deal with Nazi Germany could ever be trusted. They would have paused on
the Vistula but the preparations for the 1945 offensive would have
continued.

Nor would the Anglo American war effort have simply halted. The invasion
of the South of France would have gone ahead as would hostilities in
Italy and the Balkans. The air war against the German oil industry and
Ruhr would have continued. The real risk was not that Nazi Germany would
have survived it was that the USSR would end uo controlling all of
mainland western Europe.

In reality the only D-Day Sector where there was a serious risk of
failure was Omaha beach and I know from old soldiers of the British Army
that late on 6th June contingency plans for a drive on Omaha from Gold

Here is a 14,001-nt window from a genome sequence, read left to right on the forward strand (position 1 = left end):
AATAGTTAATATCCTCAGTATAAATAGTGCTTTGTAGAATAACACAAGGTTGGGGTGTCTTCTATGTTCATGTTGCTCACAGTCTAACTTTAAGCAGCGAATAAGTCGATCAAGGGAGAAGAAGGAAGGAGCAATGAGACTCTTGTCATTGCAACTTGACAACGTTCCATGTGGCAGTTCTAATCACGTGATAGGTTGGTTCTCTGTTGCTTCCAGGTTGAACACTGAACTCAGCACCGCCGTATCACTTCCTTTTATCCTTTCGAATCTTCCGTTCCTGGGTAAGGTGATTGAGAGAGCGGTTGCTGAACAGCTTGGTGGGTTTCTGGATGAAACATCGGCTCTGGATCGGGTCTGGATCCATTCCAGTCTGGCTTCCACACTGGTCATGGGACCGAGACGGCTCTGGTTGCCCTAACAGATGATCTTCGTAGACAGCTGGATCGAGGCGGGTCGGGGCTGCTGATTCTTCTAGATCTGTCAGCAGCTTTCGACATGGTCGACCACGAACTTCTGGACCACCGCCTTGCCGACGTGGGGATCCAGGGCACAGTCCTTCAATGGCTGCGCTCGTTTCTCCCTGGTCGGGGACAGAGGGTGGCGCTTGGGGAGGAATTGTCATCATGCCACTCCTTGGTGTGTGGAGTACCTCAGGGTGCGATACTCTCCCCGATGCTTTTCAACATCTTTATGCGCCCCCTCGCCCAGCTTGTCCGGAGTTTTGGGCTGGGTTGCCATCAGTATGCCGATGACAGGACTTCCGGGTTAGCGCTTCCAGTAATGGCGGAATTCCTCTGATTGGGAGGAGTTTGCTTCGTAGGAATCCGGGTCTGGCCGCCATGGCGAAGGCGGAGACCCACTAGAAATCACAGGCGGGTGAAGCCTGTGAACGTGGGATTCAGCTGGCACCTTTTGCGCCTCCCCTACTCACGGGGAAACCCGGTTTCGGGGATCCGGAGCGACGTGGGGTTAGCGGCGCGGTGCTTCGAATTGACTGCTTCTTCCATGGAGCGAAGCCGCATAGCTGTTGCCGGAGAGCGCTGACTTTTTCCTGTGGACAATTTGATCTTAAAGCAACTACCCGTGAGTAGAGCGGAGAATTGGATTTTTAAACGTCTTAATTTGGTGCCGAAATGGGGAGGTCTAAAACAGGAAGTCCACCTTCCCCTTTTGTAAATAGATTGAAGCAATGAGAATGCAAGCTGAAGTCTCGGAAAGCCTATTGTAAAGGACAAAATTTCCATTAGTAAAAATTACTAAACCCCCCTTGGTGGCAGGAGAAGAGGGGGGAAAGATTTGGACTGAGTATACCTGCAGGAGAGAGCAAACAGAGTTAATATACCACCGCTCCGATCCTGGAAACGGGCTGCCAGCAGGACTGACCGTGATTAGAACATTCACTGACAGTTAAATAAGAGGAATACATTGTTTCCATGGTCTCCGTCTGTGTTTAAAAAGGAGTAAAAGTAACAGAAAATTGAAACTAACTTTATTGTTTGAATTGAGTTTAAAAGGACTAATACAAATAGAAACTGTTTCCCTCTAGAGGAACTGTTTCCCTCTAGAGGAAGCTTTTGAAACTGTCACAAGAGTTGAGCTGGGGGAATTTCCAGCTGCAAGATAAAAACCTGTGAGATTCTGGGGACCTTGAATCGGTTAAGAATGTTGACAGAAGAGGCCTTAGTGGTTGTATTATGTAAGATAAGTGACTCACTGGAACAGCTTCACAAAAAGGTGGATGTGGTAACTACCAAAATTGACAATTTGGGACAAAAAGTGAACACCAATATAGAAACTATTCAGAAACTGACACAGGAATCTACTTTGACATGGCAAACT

by British and Canadian forces were being reviewed. Similarly I am sure
that US forces from Utah would have have to pot their plans for
expanding into the Cotentin peninsula on hold while Omaha was stabilised.
a425couple
2019-06-15 16:04:35 UTC
Permalink
Post by Keith Willshaw
Post by a425couple
How do you think World War II would have turned out if D-Day wasn't as
successful and the USA had to use nuclear weapons on Germany, as they
were originally intended, and not on Japan?
(I said "Interesting", I do not necessarily agree.)
Thierry Etienne Joseph Rotty, Senior Controller
Answered Thu
Well, we know from Stalin’s private archives that if the Normandy
Landings had been a failure, the Soviets would have halted at the
Vistula River.
The Red Army would have assumed defensive positions and waited for
Hitler to make a peace offer.
With respect this seems implausible to say the least.
The Soviets had taken on the main weight of the German Army since
Operation Barbarossa and had stopped them dead at Stalingrad and Kursk
In June 1944 they inflicted in many ways an even greater defeat than
Normandy when they launched Operation Bagration which destroyed Army
Group Centre. In doing so they inflicted losses in terms of men and
materiel that Germany and its allies could not make good. There is